Interesting, well presented.
reviewed Longitude on + 207 more book reviews
Dava Sobel writes with a passion for the subject that makes this book a fascinating read. She explains the technical subject matter in layman's terms, without over simplifying, and breathes life into the characters involved. I loved this little book!
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Very interesting discussion of a problem whose solution determined the future of the British Empire.
reviewed Longitude on + 92 more book reviews
Lacking the aility to determine their longitude, sailors were literally lost at sea as soon as they lost sight of land. Ships ran aground on rocky shores; those traveling well-known routes were easy prey to pirates.

In 1714, England's Parliament offered a huge reward to anyone whose method of measuring longitude could be proven successful. The brilliant scientific minds of the time, from Galileo to Sir Isaac Newton, were certain the answer lay in the heavens. But one man, John Harrison, dared to imagine a mechanical solution: a clock that would keep precise time at sea, something unheard of at that time. The race to win the prize was on!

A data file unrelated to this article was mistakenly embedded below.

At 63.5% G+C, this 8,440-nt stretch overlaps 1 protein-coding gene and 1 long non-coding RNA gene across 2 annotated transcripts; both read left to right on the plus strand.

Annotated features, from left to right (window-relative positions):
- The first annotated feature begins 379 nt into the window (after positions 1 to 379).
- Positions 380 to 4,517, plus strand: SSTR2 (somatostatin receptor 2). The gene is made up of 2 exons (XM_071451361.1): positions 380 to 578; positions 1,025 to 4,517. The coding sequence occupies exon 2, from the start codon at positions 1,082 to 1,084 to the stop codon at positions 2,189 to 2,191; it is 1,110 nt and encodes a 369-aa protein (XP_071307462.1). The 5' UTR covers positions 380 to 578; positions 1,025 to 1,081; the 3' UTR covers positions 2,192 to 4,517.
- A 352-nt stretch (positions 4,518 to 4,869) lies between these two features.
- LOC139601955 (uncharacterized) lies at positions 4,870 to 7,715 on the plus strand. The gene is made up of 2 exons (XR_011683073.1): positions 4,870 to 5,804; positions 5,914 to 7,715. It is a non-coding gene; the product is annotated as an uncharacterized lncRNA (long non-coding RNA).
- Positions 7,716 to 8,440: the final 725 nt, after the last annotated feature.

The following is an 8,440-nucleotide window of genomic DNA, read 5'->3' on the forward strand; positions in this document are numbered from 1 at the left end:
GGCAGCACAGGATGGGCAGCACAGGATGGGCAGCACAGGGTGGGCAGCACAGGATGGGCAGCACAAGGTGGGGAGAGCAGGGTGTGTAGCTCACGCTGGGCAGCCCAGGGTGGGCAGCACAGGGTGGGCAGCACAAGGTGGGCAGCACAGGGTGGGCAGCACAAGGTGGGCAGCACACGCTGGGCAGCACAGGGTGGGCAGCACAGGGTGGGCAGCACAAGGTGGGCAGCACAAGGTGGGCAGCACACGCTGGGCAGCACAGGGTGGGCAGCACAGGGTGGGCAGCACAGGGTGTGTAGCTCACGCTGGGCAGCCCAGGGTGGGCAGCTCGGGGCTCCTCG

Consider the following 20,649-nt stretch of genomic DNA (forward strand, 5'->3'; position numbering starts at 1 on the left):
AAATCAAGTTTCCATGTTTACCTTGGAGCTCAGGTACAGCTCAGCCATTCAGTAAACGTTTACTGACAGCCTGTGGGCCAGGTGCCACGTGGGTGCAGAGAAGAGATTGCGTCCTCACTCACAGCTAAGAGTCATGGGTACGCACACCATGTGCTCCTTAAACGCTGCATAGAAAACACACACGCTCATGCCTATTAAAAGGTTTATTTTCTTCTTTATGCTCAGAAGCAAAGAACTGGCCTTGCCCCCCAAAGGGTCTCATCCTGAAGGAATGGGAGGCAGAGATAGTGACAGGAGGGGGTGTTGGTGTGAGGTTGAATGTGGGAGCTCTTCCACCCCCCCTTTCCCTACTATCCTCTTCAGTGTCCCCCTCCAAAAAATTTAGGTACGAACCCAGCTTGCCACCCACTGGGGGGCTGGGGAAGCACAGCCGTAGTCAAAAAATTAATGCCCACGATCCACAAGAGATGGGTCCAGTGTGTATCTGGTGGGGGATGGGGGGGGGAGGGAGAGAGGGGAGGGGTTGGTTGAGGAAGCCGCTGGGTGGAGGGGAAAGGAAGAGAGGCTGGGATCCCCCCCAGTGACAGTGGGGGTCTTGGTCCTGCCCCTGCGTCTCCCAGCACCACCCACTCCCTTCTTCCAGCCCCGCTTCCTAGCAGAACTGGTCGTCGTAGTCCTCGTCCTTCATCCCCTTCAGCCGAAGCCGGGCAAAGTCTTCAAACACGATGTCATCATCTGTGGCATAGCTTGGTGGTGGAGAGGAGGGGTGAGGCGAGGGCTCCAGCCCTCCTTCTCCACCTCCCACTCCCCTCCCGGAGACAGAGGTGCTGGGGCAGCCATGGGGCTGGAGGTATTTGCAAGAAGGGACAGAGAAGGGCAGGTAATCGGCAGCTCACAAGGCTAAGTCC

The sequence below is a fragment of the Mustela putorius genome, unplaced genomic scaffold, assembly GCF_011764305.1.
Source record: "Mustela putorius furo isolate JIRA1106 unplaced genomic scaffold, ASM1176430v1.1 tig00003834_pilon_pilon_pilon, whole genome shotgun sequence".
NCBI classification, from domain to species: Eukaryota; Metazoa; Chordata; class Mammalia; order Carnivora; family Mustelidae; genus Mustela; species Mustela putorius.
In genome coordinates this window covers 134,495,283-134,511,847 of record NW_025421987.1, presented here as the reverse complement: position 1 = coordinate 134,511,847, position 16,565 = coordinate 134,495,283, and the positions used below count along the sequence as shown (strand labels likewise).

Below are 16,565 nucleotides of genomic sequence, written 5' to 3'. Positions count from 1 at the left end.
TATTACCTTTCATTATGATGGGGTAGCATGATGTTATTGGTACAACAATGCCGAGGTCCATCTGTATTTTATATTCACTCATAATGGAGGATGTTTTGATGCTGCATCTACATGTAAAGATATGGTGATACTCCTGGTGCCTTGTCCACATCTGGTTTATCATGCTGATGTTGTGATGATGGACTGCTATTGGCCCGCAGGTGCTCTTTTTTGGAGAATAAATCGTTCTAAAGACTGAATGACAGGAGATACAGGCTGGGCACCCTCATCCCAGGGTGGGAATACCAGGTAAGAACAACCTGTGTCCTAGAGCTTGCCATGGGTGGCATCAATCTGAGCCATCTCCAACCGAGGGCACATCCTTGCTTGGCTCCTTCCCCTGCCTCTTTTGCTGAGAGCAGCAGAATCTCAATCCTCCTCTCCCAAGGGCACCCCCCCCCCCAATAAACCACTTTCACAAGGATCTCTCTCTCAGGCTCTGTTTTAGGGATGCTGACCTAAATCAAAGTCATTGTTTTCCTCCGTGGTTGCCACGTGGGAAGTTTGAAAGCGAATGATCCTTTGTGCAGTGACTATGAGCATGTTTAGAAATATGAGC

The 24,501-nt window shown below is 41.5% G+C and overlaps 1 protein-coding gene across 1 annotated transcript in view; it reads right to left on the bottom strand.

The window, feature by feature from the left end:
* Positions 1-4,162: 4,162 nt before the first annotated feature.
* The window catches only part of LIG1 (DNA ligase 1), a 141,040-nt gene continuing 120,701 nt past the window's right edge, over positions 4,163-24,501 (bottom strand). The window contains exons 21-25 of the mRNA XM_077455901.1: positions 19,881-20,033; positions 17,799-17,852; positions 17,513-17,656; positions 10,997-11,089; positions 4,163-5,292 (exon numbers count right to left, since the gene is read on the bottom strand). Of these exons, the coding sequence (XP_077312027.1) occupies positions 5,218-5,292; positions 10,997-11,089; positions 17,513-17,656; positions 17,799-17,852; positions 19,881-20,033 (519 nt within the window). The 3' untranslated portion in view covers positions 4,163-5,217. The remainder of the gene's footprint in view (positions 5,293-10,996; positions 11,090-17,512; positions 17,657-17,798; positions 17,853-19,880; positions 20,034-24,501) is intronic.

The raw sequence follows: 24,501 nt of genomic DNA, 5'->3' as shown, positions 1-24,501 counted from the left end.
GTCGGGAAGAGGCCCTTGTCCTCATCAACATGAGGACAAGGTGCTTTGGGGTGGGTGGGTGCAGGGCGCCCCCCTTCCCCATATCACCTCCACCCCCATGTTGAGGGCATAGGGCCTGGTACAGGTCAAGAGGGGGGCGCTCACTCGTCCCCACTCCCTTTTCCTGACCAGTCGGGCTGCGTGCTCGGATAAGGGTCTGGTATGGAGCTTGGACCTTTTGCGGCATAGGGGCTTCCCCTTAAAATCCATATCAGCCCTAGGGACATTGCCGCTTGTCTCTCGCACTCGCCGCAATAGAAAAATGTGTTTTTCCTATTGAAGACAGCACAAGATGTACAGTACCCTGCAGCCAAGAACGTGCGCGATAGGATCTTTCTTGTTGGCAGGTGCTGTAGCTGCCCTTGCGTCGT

This "scientific" book is highly readable, not to mention enlightening, for the layperson. Recommended to all.
reviewed Longitude on + 4 more book reviews
A great read for those who like to think back to the time when ships headed out for sea and were never sure when they would run into dry land again, without the ability to accurately predict where in the world they were east to west. Finally made me understand why they call degrees of longitude "minutes" and "seconds".
reviewed Longitude on + 25 more book reviews
Excellent story - well told. A tale of intrigue as it is of science. A must for anyone who wondered "how did that happen".
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My son (13) enjoyed the story.
reviewed Longitude on + 18 more book reviews
John Harrison dared to imagine a clock that would keep precise time at sea.
reviewed Longitude on + 1233 more book reviews
An interesting, although at times confusing, read. While the illustrations add much to the book, the details in the illustrations are not always clear. But then they were, in the case of notes, written hundreds of years ago and in a different style of writing.

What really annoyed me were the side notes accompanying the illustrations. These were in italics, which made it difficult for my old eyes to focus on.
reviewed Longitude on + 68 more book reviews
A very interesting true story. Sobel does a wonderful job of making scientific information comprehensible and the characters and their struggles are very engaging.